The total response to selection, Δμ, was separated into the direct response, the component in the direction of the selection gradient, and the correlated response, perpendicular to it (Klingenberg and Leamy 2001). The direct and correlated responses add up to the total response by vector addition. This decomposition was chosen to match the meanings of the terms direct and correlated response in traditional quantitative genetics (e.g., Falconer and Mackay 1996; Roff 1997): the direct response is the component of the response that is in the direction of the shape feature under selection and the correlated response is the change in the remaining shape features, which were not selected for (hence the orthogonality of the two components). This decomposition is also identical to the use of the terms direct and correlated response in the multivariate context by Arnold and Wade (1984, p. 711). The magnitudes of the direct and correlated response were computed in units of Procrustes distance. The analyses of hypothetical selection were conducted as implemented in the MorphoJ software (Klingenberg 2008a).



The Procrustes ANOVA indicated that both wing morph and rearing temperature had substantial effects on wing shape (significant main effects and substantial mean squares; Table 1). There was also significant directional asymmetry (main effect of side). Moreover, fluctuating asymmetry (individual × side interaction) exceeded measurement error more than fivefold, so that the estimates of fluctuating asymmetry are not compromised by measurement error. All other effects are much larger, and the effects of measurement error are therefore negligible for them.

Table 1.  Procrustes ANOVA and MANOVA for the contributions of the various experimental factors to shape variation.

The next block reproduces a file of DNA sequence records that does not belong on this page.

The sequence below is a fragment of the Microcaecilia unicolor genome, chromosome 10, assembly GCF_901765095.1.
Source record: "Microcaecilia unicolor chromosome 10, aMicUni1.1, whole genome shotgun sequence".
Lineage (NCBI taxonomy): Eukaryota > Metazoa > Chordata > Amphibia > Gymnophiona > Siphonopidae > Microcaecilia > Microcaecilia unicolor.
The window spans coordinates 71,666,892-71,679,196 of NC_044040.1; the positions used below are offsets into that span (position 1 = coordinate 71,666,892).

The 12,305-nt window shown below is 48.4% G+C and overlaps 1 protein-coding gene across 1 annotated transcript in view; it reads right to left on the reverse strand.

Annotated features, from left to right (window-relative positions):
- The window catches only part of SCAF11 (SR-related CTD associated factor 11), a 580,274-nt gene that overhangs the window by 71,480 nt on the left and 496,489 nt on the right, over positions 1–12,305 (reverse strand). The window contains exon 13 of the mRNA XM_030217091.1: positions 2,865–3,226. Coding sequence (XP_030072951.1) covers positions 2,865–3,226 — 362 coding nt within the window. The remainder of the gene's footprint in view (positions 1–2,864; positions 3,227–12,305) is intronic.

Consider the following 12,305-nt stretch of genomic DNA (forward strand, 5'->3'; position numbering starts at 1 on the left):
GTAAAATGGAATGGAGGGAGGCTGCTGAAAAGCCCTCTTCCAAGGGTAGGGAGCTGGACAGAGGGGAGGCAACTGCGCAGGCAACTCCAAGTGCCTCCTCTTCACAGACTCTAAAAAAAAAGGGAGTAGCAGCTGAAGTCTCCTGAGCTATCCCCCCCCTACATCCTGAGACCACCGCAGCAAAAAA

SSMSdfFPPillai's traceP
  1. SS, sums of squares; MS, mean squares; df, degrees of freedom.

Wing morph0.0660.00331620 11.03<0.0001 0.33<0.0001
Temperature0.7700.01925140 64.03<0.0001 1.23<0.0001
Individual7.6670.00030025,500  5.89<0.000117.90<0.0001
Side0.8260.04130420809.20<0.0001 0.95<0.0001
Individual × side1.3050.00005125,560  5.66<0.000114.27<0.0001
Measurement error0.4540.00000950,320    

A principal component (PC) analysis showed that much of the phenotypic variation was concentrated in the first few dimensions and that the eigenvalues gradually decreased, with a slight step after the ninth PC (Fig. 3A). The shape changes for the first three PCs (Fig. 4A) consisted of relative shifts and deformations of structures in multiple regions of the wing. For instance, the PC1 was associated with a large shift of the central vein of the harp (landmark 6), with smaller changes in the distal part of the mirror and the landmarks posterior to the mirror and in the proximal part of the harp (landmark 2). The PC2 and PC3 are similarly composed of changes in multiple regions of the wing, and not localized to a single part.

Figure 3.